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[84] soon as they commence firing. So that, although they are excellent bushwhackers, they are often scattered and routed in the open field. They consider themselves the equals of their officers, and it is a risky matter to punish them for insubordination. When there is no fighting going on they soon tire of the restraints of camp-life, and often leave for home, coming back when it suits them. Then they will steal, even from their own officers; they will brag beyond all the bounds of truth, and they won't wash themselves or their shirts. They don't consort readily with the Louisianians, whom they call “lazy, cowardly Creoles,” and by whom they are cordially hated and termed “Camanches and thieves,” and both charges have, I expect, some foundation. To give you an example of the Texan way of doing things: Two or three days ago some of them broke into the stores of their post quartermaster, and came riding past our hospital decked out with their spoils — captured Federal clothing. One long, lank country boy had a hat and a cap on his head and another cap in his hand. One of our wounded men, looking over the balcony, called out: “I wish you would give me one of those caps; I haven't got any!” Not expecting, however, that his request would be granted. “All right,” cried Texas, and chucked the cap up; it fortunately proved a good fit.

On the whole, I don't know as we could have fallen into better hands, and our month of captivity passed pretty pleasantly, considering the circumstances of our position.

I am staying at present at Mrs.----'s, who, since her husband has left, was desirous of having some one in the house to protect it from the thieves and prowlers who always infest an evacuated town. She and Miss----, her niece, have been very kind to our sick and wounded, and if any property should be protected, hers should.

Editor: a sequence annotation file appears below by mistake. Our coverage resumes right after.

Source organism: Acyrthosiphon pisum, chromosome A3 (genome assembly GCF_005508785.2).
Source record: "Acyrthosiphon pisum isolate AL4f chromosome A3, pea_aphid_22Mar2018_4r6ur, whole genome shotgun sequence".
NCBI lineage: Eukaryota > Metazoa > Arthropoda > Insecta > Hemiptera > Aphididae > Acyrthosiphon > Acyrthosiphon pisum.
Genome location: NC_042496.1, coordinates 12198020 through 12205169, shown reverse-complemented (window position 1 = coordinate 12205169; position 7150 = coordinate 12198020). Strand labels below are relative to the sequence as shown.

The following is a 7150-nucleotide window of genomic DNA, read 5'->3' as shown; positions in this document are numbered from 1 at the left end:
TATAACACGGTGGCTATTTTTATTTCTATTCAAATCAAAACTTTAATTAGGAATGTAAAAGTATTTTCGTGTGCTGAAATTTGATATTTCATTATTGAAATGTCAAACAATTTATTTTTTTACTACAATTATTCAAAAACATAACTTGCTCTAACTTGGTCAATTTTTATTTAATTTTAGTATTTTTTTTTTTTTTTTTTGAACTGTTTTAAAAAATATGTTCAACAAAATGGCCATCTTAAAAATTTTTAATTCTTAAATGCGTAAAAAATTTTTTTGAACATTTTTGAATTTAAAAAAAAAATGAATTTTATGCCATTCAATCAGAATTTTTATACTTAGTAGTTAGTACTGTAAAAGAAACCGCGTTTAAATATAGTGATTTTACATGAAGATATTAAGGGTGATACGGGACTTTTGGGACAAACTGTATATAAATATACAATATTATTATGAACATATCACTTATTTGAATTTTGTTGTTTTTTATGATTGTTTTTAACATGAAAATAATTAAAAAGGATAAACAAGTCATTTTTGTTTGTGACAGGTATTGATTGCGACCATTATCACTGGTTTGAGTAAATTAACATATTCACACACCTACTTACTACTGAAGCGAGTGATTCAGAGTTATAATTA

The arrangement is a very pleasant one for me, as I am not well, and a comfortable bed and well-cooked meals are a great “desideratum.”

July 27.--The first detachment of our troops has at length arrived, and their fagged out and tattered appearance was a sufficient excuse for their not coming earlier. That fearful struggle at Port Hudson has worn out Banks's forces, and unless he is speedily reinforced he will have to rest on his oars for a while. It was right pleasant, after such a long dose of “Dixie” and the “Bonnie Blue flag,” to hear the splendid band of the Twelfth Connecticut playing “John Brown.” We heard, too, some good news about our boys. They were, it seems, not taken prisoners at Lafourche, but retreated in good order, after repulsing the rebels twice, and they were the first regiment to reoccupy Thibodeaux after the rebel evacuation. Hurrah for the Ironsides! their honor is not lost, though their flags are.

I have the opportunity of sending this by the transport Crescent to New-Orleans, but it may be some days on the road.

Your son,


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